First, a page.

To secure the support of Catalan separatist parties whose support he needs in parliament, the prime minister accepted their demand for amnesty
‘Corruption’, ‘abolition of the rule of law’: Spain’s right-wing opposition and part of the judiciary are raising the bar against an amnesty for Catalan separatists negotiated by outgoing Prime Minister Pedro Sanchez in exchange for his staying in power.
Second in the July 23 election, Pedro Sanchez has until November 27 to secure a vote of confidence in the Spanish parliament and stay in power. Otherwise, new elections will have to be called.
Nevertheless, to secure the support of the Catalan separatist parties whose support he needs in parliament, Pedro Sánchez accepted their demand for amnesty of the separatist leaders prosecuted by Spanish justice for their stance in the context of the attempted secession of Catalonia in 2017.
Having secured the support of the moderate Republican Left of Catalonia (ERC), all he has left is the green light of Junts Per Catalunya, Carles Puigdemont’s party that spearheaded the 2017 events.
“We are in the final stretch of the negotiation that was difficult (…) and which will allow us to open a new phase in Catalonia, Jaume Asens, one of the main negotiators with Puigdemont, said today.
“Defense of Spain”
Extremely controversial, the amnesty plan, which must be voted on by the Spanish parliament, has provoked sharp opposition with the Spanish opposition threatening a series of appeals against its implementation.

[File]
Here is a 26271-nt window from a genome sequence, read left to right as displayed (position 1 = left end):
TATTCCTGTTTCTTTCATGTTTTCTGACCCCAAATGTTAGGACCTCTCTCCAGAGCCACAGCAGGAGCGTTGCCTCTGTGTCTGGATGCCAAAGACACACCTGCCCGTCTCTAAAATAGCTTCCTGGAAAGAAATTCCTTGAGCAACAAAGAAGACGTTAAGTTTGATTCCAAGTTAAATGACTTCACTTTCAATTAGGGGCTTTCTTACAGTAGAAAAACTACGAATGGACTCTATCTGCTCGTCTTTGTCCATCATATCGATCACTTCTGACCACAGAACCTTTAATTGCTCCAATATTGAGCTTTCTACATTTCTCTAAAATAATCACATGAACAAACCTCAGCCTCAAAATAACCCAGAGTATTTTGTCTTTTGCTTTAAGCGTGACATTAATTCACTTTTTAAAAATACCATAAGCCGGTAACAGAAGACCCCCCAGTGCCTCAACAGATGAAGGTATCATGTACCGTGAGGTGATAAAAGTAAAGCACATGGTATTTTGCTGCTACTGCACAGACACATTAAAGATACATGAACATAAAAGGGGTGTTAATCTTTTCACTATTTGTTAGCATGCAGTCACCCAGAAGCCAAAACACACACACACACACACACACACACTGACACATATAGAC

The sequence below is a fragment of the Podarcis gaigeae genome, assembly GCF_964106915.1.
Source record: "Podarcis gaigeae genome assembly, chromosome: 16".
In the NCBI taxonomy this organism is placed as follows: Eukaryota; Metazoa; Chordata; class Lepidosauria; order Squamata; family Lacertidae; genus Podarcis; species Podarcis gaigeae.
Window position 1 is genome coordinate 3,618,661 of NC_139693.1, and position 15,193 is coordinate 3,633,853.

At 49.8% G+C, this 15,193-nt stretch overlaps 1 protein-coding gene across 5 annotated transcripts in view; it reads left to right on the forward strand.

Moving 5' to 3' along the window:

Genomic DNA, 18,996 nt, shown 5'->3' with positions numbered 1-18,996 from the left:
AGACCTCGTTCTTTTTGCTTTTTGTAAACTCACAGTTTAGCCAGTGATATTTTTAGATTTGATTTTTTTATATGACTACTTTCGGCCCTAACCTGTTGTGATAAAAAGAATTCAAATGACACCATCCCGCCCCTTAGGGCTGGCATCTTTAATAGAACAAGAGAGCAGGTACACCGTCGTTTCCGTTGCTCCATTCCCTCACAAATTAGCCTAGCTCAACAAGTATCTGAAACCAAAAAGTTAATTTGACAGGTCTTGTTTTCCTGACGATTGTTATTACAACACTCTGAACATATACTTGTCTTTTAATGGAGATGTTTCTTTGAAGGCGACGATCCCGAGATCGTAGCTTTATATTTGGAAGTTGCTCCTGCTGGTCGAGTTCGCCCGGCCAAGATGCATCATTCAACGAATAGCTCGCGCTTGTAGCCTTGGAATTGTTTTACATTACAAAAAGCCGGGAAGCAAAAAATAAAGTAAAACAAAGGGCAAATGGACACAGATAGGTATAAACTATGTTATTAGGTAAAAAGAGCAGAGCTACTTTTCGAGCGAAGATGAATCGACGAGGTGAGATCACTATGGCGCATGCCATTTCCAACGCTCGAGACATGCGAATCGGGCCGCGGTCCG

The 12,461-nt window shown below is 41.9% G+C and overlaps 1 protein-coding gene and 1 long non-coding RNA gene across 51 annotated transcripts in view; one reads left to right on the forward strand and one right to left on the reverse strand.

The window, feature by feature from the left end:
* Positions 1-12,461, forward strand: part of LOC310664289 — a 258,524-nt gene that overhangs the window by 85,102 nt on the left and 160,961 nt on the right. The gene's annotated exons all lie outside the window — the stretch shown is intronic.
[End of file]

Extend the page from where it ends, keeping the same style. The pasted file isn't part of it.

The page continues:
The opposition accuses Pedro Sánchez, who, it should be noted, was in the past opposed to the idea of amnesty, of being ready for anything with the sole aim of staying in power.
“Exchanging votes with impunity constitutes corruption,” said opposition leader Alberto Nunez Feijo, who won the election but failed to secure a parliamentary majority to become prime minister, during a meeting of the People’s Party in the Basque Country on Saturday.
“We will defend Spain (…) they will find us against them,” he said yesterday from Valencia in front of Popular Party supporters chanting “Pedro Sanchez in jail” during an amnesty rally. A new rally is being organized for Saturday November 18 by the Spanish right and far right in Madrid.
“Abolition of the rule of law”
Part of the judiciary also criticizes the amnesty in particularly harsh terms.
The Professional Association of Judges, a conservative majority organization among judges, says in a statement that this measure is “the beginning of the end of our democracy and an explosion of the rule of law.”
Conservative members of the General Council of the Judiciary succeeded in convening today an extraordinary meeting of the body in charge of appointing judges on the subject of the amnesty plan. In their statement they denounce that the amnesty of the separatist Catalans constitutes “degeneration to the point of abolishing the rule of law”.
Following the attempted secession of Catalonia in 2017, hundreds of people were prosecuted in Catalonia by the Spanish judiciary, which has been accused by separatists of being the “repression body of the Catalan separatist movement by the Spanish state”.
Leaders of the movement, such as Carles Puigdemont, fled abroad or were imprisoned and subsequently sentenced in 2019 to prison terms of up to 13 years. These convictions caused an explosion of violence in Barcelona.
Pedro Sánchez, who took power less than a year after the secession attempt, largely thanks to separatist votes, has made appeasement in Catalonia one of his administration’s priorities since 2018.
In 2021 he pardoned the nine separatists who had been sentenced to prison, and the following year the ruling majority abolished the offense of standing as part of the reform of the penal code.
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